prolonged stay in mitosis eventually triggers the apoptotic pathway
NuSAP is essential for early embryogenesis
and leads to cell death. Together, our findings show that NuSAP is
essential for embryogenesis.
In the present study, we demonstrate that NuSAP, a protein shown
to contribute to chromatin-induced spindle formation in vitro by
generating microtubules near chromatin, is essential for cell
proliferation during murine embryonic development. NuSAP
deficiency impairs mitotic progression in early embryos because
chromosomes fail to align at the metaphase plate, resulting in
sustained SAC activity and ultimately, cell death (Fig. 7). Loss of
NuSAP function clearly cannot be compensated by any other
protein, underscoring the unique function of NuSAP in chromatin-
induced spindle assembly.
Apart from validating that NuSAP is essential for mitotic spindle
assembly in vivo, our study confirms the requirement of chromatin-
induced spindle assembly for cell proliferation in vivo. NuSAP is
one of the few proteins, in addition to Rae1 and Cdk11 (Yokoyama
et al., 2008; Blower et al., 2005), shown thus far to be crucial to
RanGTP-mediated spindle assembly in vivo, as demonstrated by
the early lethality of mice lacking either of these proteins (Babu et
al., 2003; Li et al., 2004). Indeed, other RanGTP targets seem to
Fig. 5. Impaired mitotic progression in NuSAP deficient embryos. (A)Confocal images of phospho-histone H3 (Ser10) (H3-P) staining in E3.5+1 blastocysts,
showing a high number of mitotic cells in Nusap1–/–blastocysts. Scale bar: 10m. (B)The mitotic index is increased in Nusap1–/–embryos. Values are means ±
s.e.m.; n10; **P<0.01. (C)The total cell number of E3.5+1 embryos is comparable between genotypes. Values are means ± s.e.m.; n10. (D)Cells in
prometaphase are enriched in E3.5+1 Nusap1–/–embryos. Values are means ± s.e.m.; n14–30; *P<0.05. (E)Confocal images showing mitotic spindles in E3.5+1
embryos (Nusap1+/+and Nusap1+/–left to right: prometaphase, metaphase, anaphase, telophase, cytokinesis). In Nusap1–/–embryos, the majority of the cells
display abnormal spindle organization and chromosome dispersion (arrows). Scale bar: 10m.
Journal of Cell Science
be dispensable for spindle assembly in vivo, as exemplified by the
survival of mice lacking either Hurp or Kid (Ohsugi et al., 2008;
Tsai et al., 2008). The fact that NuSAP is crucial for chromatin-
induced spindle assembly might be explained by its ability to
interact with microtubules and DNA (Ribbeck et al., 2006; Ribbeck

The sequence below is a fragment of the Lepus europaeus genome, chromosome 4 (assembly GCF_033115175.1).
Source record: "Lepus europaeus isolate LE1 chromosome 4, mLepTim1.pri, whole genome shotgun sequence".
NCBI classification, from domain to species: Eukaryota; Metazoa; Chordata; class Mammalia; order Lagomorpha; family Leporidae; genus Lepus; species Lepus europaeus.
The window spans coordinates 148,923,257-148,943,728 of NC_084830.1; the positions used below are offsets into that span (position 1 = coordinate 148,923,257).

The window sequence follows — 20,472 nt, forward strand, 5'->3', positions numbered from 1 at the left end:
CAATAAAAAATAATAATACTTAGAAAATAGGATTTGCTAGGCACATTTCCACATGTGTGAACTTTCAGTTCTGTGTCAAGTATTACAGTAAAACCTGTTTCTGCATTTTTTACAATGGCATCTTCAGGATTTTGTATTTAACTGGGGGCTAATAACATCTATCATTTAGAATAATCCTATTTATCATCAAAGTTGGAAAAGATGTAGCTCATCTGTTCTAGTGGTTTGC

et al., 2007), whereas other proteins, such as Hurp, only act on
microtubules (Koffa et al., 2006; Silljé et al., 2006; Wong and
The chromosome dispersion and inefficient chromosome
congression observed in Nusap1-null embryos is consistent with
its proposed role in the generation of microtubules near
chromosomes, thereby increasing the likelihood that a chromosome
gets incorporated into the spindle (Ribbeck et al., 2007). The exact
molecular mechanism underlying the interaction between NuSAP,
chromatin and microtubules remains unresolved.
When chromosomes fail to align at the metaphase plate in
Nusap1-null cells, the SAC remains active for a prolonged period,
after which caspase-mediated apoptosis is induced. Although our
3252Journal of Cell Science 123 (19)
data are not conclusive about the mechanism that triggers cell
death in early embryos, we speculate that cells lacking NuSAP
either die in mitosis, or in G1-phase after exiting mitosis, without
satisfying the spindle checkpoint, referred to as ‘mitotic slippage’
(Weaver and Cleveland, 2005; Rieder and Maiato, 2004). In the
latter case, the cells would bypass the SAC as a result of gradual,
proteasome-mediated degradation of cyclin B1 (Brito and Rieder,
An intriguing, yet not fully explained observation is that Nusap1-
null embryos are able to reach the blastocyst stage without
displaying morphological abnormalities or obvious cell proliferation
defects. Analogous findings of peri-implantation lethality are also
noticed when cell-cycle-related genes are inactivated (Artus and
Cohen-Tannoudji, 2008). A possible explanation is the plasticity of
the mammalian pre-implantation embryo, which has the ability to
adapt its development in response to various perturbations.
Alternatively, this phenotype might indicate that NuSAP is still
present in early Nusap1-null embryos, either in the form of protein
Fig. 6. Analysis of spindle checkpoint activity in NuSAP-deficient embryos. (A)Confocal images of E3.5 blastocysts cultured in the presence of nocodazole or
taxol and stained for phospho-histone H3 (Ser10) (H3-P). Scale bar: 10m. (B)The mitotic index of the embryos is increased by nocodazole or taxol treatment
irrespective of the genotype of the embryo. Values are mean ± s.e.m.; n10 (untreated), n>9 (nocodazole), n3 (taxol); ***P<0.001 vs untreated of same genotype.
(C)Confocal images showing BubR1 staining in several pro(meta)phase cells in control as well as Nusap1–/–blastocysts cultured in vitro for 1 day (E3.5+1). Scale
bar: 10m. (D)H3-P staining in E3.5 embryos cultured overnight in the presence of SP600125. Scale bar: 10m. (E)The mitotic index of Nusap1–/–embryos is
strongly decreased after treatment with SP600125. Values are mean ± s.e.m.; n3–6.
Journal of Cell Science
originating from the oocyte or as the product of maternally inherited
mRNA. Generally, this maternal mRNA persists only until the mid
two-cell stage, however, the proteins encoded by this mRNA can
be present beyond this time point (Bachvarova and De Leon,
1980). Nevertheless, this possibility is less likely in the case of
NuSAP, because it is degraded at the end of mitosis. In agreement,
we could not demonstrate its presence in Nusap1-null blastocysts
at E3.5 by confocal microscopy, whereas it was clearly detectable
in wild-type embryos (supplementary material Fig. S4), indicating
that the amount of maternally derived protein is negligible at this
stage in Nusap1-null embryos. An alternative explanation is that
chromatin-induced microtubule nucleation is not essential for the
early cleavage divisions or that, because of the slow cycling speed
of ES cells before implantation (Ciemerych and Sicinski, 2005),